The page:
All the Wild Horses (15)

Oct 10, 2018
Cranbrook Film Society

Filmed in the glorious vastness of the Mongolian steppe, the film is a dynamic portrayal of the extreme and often dramatic Mongol Derby : the longest and toughest horse race in the world.

Ivo Marloh | UK | 2018 | 91 mins | 15


This is one of those uncomplicated documentaries on a fascinating subject that could generate a cult.” Donald Clarke – Irish Times.

You can’t help but warm to the competitors’ gumption, ambition and a bravery that often comes close to foolhardiness’”  Geoffrey McNab – Independent.


This is a documentary that has been cobbled together from footage filmed at three successive Mongol Derby races to form a coherent impression of one race, by one lunatic director/screenwriter who risked his own life and limbs to film whatever went on around him as he careered across 1000 kiliometres of inhospitable Mongolian terrain on unschooled horses. Ivo Marloh  grew up enchanted by the romance of horses and speed and decided he must enter the most challenging of horse races – challenging principally for the riders, the horses are treated rather well. He filmed what he saw, although he did leave off filming a bad accident until the rider was stable. There was no camera crew behind him providing support. He lived and breathed the race and gives a terrific representation of its breadth and lunacy in the film. The riders spend about ten days charging across a loose competition trail, staying in camps or with locals, dodging wolves and packs of dogs, hailstones and ferocious heat. They are ostensibly recreating Genghis Khan’s 13th century horse messenger trail. At least half of them will fail to finish and will limp and hobble home with all manner of injuries. Some riders form strong alliances, others forge ahead determined to shake off any competition, some are there to win, others to enjoy the experience. The pure daunting vastness of the setting overwhelms, so does the idiocy and stubbornness of some of the participants. However, I came away with a great feeling of exhilaration and a sense of admiration for the human spirit, even if it is taken to bonkers lengths.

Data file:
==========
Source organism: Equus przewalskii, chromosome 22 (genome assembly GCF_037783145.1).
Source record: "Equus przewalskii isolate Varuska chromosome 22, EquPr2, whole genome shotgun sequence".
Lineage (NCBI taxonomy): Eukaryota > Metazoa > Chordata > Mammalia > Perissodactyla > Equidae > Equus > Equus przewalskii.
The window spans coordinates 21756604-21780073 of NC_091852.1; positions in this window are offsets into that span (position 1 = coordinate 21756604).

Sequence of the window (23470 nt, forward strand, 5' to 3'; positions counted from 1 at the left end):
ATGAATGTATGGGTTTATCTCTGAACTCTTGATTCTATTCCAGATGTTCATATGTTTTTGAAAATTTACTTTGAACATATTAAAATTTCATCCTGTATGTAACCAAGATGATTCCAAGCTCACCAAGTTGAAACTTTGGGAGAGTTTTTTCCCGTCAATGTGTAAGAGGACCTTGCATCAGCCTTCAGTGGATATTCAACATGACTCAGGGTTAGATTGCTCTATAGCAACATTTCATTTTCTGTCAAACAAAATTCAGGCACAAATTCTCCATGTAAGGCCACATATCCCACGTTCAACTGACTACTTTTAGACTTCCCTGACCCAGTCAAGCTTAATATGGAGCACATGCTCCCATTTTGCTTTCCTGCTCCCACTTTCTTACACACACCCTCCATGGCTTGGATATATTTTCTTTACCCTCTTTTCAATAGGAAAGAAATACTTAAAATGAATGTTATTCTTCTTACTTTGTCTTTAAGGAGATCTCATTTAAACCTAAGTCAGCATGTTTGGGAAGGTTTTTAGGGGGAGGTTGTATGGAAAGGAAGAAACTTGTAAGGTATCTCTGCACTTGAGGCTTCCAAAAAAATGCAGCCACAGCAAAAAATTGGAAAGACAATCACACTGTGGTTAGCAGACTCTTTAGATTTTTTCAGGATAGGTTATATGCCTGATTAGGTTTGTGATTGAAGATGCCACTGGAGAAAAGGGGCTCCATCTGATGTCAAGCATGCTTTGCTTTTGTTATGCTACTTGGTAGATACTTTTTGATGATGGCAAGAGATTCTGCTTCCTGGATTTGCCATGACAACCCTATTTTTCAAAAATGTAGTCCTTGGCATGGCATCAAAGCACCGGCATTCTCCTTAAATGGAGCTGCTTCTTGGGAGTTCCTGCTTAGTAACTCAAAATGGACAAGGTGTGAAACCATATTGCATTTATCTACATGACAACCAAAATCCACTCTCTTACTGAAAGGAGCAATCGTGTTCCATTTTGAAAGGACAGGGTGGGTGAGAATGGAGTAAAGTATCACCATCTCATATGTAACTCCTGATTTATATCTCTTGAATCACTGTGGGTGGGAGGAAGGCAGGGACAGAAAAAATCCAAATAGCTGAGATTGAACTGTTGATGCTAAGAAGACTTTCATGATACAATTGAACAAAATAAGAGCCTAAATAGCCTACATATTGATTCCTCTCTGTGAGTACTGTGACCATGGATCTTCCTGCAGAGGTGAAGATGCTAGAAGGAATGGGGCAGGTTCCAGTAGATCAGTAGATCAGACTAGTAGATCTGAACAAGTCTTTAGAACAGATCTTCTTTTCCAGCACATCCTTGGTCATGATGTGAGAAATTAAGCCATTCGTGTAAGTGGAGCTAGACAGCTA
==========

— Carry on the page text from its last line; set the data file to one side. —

One character to look out for is the South African horse whisperer, Monde Kanyana. He chooses the wildest of the wild horses. One had never even been ridden before when he selected it as his mount for the next 40-kilometre leg of the race. His abilities impressed even the locals. Two Irish jump jockeys are a delight to follow. They befriend two girls, and American firefighter and a reckless young Brit. The camaraderie that develops between them goes a long way to explain why anyone would undertake such an adventure. This is escapism at its best, or just a bird’s eye view of a crazy race at its worst. Incidentally before the race featured in the documentary some 8,000 rides had been completed without a single equestrian fatality. ‘The only abuse is human abuse’ joked one of the stewards.

The film cost roughly £250.000 and won nine awards and received five further nominations including the prestigious feature film award at the Galway Film Fleadh.



            Weighted vote 87.26%